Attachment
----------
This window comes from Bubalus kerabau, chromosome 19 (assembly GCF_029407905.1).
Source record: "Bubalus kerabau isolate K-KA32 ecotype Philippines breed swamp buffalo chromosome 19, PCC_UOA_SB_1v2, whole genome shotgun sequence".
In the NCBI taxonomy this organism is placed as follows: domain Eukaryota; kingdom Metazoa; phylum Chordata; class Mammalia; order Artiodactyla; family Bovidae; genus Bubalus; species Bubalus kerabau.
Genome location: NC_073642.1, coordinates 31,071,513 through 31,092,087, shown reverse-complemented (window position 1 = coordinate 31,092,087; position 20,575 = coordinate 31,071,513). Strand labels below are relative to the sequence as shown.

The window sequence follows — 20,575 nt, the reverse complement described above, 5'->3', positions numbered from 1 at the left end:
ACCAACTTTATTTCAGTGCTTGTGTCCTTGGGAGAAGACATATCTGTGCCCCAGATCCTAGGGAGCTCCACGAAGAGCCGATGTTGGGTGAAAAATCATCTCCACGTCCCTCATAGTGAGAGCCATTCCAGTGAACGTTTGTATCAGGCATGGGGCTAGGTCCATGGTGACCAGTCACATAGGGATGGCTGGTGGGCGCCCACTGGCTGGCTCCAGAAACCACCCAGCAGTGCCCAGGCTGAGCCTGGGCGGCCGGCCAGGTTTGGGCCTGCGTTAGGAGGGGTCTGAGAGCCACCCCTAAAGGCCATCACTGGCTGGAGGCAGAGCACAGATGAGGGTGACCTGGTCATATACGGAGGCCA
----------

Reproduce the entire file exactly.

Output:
This window comes from Bubalus kerabau, chromosome 19 (assembly GCF_029407905.1).
Source record: "Bubalus kerabau isolate K-KA32 ecotype Philippines breed swamp buffalo chromosome 19, PCC_UOA_SB_1v2, whole genome shotgun sequence".
In the NCBI taxonomy this organism is placed as follows: domain Eukaryota; kingdom Metazoa; phylum Chordata; class Mammalia; order Artiodactyla; family Bovidae; genus Bubalus; species Bubalus kerabau.
Genome location: NC_073642.1, coordinates 31,071,513 through 31,092,087, shown reverse-complemented (window position 1 = coordinate 31,092,087; position 20,575 = coordinate 31,071,513). Strand labels below are relative to the sequence as shown.

The window sequence follows — 20,575 nt, the reverse complement described above, 5'->3', positions numbered from 1 at the left end:
ACCAACTTTATTTCAGTGCTTGTGTCCTTGGGAGAAGACATATCTGTGCCCCAGATCCTAGGGAGCTCCACGAAGAGCCGATGTTGGGTGAAAAATCATCTCCACGTCCCTCATAGTGAGAGCCATTCCAGTGAACGTTTGTATCAGGCATGGGGCTAGGTCCATGGTGACCAGTCACATAGGGATGGCTGGTGGGCGCCCACTGGCTGGCTCCAGAAACCACCCAGCAGTGCCCAGGCTGAGCCTGGGCGGCCGGCCAGGTTTGGGCCTGCGTTAGGAGGGGTCTGAGAGCCACCCCTAAAGGCCATCACTGGCTGGAGGCAGAGCACAGATGAGGGTGACCTGGTCATATACGGAGGCCA